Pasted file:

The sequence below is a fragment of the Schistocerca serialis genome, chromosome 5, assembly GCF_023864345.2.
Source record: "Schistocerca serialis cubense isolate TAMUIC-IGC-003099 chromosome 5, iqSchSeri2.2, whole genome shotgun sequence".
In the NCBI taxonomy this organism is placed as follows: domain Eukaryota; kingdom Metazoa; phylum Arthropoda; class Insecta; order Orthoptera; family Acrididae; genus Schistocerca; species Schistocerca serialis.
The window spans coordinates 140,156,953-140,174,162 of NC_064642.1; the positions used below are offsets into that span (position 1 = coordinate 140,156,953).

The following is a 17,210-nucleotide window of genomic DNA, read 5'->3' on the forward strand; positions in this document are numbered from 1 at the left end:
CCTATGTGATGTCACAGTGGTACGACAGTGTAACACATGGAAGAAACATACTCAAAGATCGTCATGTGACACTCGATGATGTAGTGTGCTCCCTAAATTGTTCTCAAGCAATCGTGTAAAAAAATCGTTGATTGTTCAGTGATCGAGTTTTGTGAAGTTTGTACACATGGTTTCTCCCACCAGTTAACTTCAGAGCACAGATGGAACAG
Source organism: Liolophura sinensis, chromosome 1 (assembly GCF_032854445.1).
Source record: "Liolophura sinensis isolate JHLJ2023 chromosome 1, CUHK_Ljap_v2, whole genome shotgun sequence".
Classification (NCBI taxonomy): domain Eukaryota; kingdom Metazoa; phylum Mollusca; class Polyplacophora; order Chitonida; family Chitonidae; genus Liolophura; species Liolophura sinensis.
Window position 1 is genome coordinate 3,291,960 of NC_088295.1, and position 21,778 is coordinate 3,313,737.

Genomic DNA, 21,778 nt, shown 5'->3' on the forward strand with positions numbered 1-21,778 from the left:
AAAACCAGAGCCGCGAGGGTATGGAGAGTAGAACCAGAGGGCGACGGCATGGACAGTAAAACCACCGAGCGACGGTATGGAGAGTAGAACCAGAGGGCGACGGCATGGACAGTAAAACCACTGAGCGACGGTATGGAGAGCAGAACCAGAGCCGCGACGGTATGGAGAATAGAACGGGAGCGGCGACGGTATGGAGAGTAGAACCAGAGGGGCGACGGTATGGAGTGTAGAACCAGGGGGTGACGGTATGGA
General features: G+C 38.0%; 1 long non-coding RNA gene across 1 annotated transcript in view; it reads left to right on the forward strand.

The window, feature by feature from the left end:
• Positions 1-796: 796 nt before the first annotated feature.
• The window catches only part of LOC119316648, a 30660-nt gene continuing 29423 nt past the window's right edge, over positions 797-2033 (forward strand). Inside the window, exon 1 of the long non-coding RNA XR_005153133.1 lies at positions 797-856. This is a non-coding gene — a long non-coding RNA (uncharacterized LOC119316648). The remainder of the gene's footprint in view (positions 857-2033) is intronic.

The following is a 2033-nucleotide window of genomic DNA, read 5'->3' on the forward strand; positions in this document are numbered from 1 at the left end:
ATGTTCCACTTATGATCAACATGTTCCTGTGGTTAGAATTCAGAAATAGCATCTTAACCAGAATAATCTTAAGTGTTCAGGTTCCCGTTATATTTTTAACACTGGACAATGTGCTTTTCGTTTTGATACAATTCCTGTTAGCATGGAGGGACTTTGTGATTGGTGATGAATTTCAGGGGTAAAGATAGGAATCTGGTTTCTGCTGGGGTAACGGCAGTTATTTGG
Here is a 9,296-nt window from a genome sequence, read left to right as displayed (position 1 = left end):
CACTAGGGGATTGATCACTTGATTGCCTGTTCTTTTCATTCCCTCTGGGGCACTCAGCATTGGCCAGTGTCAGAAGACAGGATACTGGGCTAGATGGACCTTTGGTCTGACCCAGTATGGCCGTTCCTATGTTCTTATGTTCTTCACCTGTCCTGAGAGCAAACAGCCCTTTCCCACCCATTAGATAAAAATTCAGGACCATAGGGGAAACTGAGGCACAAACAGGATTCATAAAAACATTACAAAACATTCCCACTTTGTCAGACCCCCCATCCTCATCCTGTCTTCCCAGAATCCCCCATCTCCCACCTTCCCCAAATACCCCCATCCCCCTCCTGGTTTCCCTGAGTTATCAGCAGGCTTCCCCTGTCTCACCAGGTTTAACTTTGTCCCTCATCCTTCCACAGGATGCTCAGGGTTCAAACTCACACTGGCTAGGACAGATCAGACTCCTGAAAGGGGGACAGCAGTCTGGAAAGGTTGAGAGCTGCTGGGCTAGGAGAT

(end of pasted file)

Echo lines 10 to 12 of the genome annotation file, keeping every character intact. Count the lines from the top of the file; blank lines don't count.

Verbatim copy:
Window position 1 is genome coordinate 3,291,960 of NC_088295.1, and position 21,778 is coordinate 3,313,737.

Genomic DNA, 21,778 nt, shown 5'->3' on the forward strand with positions numbered 1-21,778 from the left:
AAAACCAGAGCCGCGAGGGTATGGAGAGTAGAACCAGAGGGCGACGGCATGGACAGTAAAACCACCGAGCGACGGTATGGAGAGTAGAACCAGAGGGCGACGGCATGGACAGTAAAACCACTGAGCGACGGTATGGAGAGCAGAACCAGAGCCGCGACGGTATGGAGAATAGAACGGGAGCGGCGACGGTATGGAGAGTAGAACCAGAGGGGCGACGGTATGGAGTGTAGAACCAGGGGGTGACGGTATGGA